Wednesday, January 19, 2011


One of the most common questions people ask me is whether I think abortion should be legal. Although I’ve recently read some great argumentation on both sides of the debate, it has either been too simplistic or too long to pass off as my own opinion. I will try and be concise with my opinion, but will answer any more nuanced arguments or questions any of you may have. Some of my positions have recently changed, so I’d be curious to know what those of you think who I’ve debated with previously.

I believe that a pregnant woman should have sole discretion and absolute authority in determining whether to abort a fetus or to carry it to term. This right is derivative of the fact that no other person beside the mother and no current technology can provide life to a growing fetus. The right to control one’s own bodily resources holds, even if we consider a zygote a full human, as I will attempt to show. Although this caveat will make more sense later, this paradigm does not justify partial-birth abortions, and I do support laws banning that practice.

Although I do not believe that a zygote should be considered a full-blown human, my position on abortion is not contingent upon this definition. For purposes of my explanation, I will consider zygotes as humans, possessing all rights and privileges that any other human has.

Living in Chicago, I am frequently asked for money by beggars. I often don’t carry much cash (after having been mugged), but I usually give any spare coins I have in my pockets. I take it for granted, however, that I am not legally required to give, no matter how desperately the person asking me needs the money. Even if, for example, I alone had the power to save the life of a fellow human being, I would submit that only a terrible law would mandate that I actually do so. If my freedom to withhold spare change is guaranteed, it should go without saying that my right to keep both of my kidneys—and let’s face it, almost any of us could save a life right now by donating our extra kidney—goes without saying. We can argue all day about whether it’s moral or ethical to refrain from giving, but no brightline of ethicalness exists which should suddenly trump legal rights. What if, for example, you could save 100 lives by killing an innocent person and sharing out their organs to those who need them? Should it be legal to do so? What number of lives would justify such a killing?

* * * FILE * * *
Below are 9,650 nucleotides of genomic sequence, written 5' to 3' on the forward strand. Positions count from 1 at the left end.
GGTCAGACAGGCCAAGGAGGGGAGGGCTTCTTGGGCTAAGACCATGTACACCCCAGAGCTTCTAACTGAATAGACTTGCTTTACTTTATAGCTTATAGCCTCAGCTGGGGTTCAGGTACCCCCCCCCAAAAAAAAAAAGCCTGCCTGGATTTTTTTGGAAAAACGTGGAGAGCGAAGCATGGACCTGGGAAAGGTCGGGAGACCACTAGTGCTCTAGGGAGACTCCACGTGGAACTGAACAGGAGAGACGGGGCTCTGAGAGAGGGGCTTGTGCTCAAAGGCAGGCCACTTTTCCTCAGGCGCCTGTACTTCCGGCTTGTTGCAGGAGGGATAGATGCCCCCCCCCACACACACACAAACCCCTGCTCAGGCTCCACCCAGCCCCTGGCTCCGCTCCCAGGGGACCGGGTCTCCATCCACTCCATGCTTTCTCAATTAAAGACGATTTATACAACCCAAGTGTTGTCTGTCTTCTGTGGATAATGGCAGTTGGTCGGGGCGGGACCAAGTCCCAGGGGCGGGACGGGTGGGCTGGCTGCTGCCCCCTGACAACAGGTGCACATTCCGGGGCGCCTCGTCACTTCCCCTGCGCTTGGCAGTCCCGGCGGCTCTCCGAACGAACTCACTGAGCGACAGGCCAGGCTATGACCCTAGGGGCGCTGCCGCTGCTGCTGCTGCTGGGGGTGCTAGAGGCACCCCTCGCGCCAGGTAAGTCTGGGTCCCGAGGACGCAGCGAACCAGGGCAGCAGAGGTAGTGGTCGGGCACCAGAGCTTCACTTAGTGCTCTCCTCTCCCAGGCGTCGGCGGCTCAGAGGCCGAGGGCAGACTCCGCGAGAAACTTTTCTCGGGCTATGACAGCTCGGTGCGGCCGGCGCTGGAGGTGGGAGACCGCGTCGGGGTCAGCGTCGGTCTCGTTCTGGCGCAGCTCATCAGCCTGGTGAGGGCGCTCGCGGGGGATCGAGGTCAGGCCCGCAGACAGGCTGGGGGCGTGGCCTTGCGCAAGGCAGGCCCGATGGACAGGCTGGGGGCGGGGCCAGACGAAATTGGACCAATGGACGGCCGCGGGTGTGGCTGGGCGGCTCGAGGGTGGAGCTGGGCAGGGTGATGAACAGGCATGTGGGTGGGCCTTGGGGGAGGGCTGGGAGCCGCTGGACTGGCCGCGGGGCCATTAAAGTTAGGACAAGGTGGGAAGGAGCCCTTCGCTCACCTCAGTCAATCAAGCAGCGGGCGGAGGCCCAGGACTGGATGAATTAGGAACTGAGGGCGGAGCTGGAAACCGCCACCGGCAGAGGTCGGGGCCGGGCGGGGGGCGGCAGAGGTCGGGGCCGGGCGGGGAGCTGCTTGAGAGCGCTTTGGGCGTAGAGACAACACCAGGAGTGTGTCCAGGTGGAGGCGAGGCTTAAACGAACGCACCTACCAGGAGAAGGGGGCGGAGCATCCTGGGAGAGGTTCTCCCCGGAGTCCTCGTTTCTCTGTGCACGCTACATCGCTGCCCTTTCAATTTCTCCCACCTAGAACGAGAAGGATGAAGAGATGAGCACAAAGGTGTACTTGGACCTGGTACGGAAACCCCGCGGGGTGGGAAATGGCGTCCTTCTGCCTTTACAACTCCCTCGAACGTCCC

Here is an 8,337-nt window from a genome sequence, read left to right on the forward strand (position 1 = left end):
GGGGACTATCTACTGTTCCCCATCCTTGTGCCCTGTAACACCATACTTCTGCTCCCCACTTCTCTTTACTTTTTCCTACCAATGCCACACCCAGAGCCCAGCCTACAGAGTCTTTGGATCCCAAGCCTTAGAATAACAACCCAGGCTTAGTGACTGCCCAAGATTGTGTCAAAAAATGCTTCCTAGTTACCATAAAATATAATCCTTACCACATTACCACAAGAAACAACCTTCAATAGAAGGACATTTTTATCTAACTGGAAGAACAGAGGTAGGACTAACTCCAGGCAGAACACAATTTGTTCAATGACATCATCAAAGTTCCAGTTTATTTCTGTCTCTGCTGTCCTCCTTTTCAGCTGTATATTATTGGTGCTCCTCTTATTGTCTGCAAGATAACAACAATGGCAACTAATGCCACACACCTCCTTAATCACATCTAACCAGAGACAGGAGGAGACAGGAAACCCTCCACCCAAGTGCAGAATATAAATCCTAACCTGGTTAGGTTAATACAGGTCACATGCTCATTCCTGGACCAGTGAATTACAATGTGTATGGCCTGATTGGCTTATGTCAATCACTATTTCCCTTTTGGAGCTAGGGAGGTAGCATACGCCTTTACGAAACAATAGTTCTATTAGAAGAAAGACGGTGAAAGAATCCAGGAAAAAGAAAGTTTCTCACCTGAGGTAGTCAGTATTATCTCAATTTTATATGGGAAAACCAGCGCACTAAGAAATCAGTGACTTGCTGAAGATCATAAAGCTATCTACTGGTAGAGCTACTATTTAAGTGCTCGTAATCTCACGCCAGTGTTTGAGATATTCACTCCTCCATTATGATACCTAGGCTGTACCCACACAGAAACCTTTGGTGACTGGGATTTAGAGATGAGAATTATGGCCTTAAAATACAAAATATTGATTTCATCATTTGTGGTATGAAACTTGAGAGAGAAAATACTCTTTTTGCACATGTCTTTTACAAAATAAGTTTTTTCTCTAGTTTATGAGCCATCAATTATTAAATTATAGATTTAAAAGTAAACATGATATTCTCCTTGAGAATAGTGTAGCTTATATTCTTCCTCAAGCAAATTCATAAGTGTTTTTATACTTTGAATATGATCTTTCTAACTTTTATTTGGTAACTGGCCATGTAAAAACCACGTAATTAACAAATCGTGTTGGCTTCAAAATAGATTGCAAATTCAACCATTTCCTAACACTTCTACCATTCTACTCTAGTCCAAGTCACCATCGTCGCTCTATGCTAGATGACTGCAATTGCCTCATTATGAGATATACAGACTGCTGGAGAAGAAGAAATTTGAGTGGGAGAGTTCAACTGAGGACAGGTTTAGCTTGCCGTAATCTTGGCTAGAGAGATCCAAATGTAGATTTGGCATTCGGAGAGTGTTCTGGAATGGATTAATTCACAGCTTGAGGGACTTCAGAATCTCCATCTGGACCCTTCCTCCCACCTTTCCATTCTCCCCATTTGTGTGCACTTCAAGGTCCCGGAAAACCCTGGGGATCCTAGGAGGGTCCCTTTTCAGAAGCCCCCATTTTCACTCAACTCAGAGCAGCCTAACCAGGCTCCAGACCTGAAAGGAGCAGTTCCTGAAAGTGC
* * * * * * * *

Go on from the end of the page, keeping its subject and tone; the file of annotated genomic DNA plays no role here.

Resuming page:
I would submit that the freedom to deny an unborn child the right to life is equally absolute as the right to keep both kidneys.

I have heard many compelling arguments which attempt to define the rights of a child based on the intentions and responsibility the mother showed in beginning the pregnancy. A woman who is raped, for example, would have more rights to abort than a woman who willingly practiced unprotected sex. A full gamut of responsibilities and regulations may exist based on the intentions of the mother, the actions she took, and her level of knowledge about the risks she was taking. Although these arguments make logical and legal sense to me, I personally think they are too fraught and complex to be useful or practicable.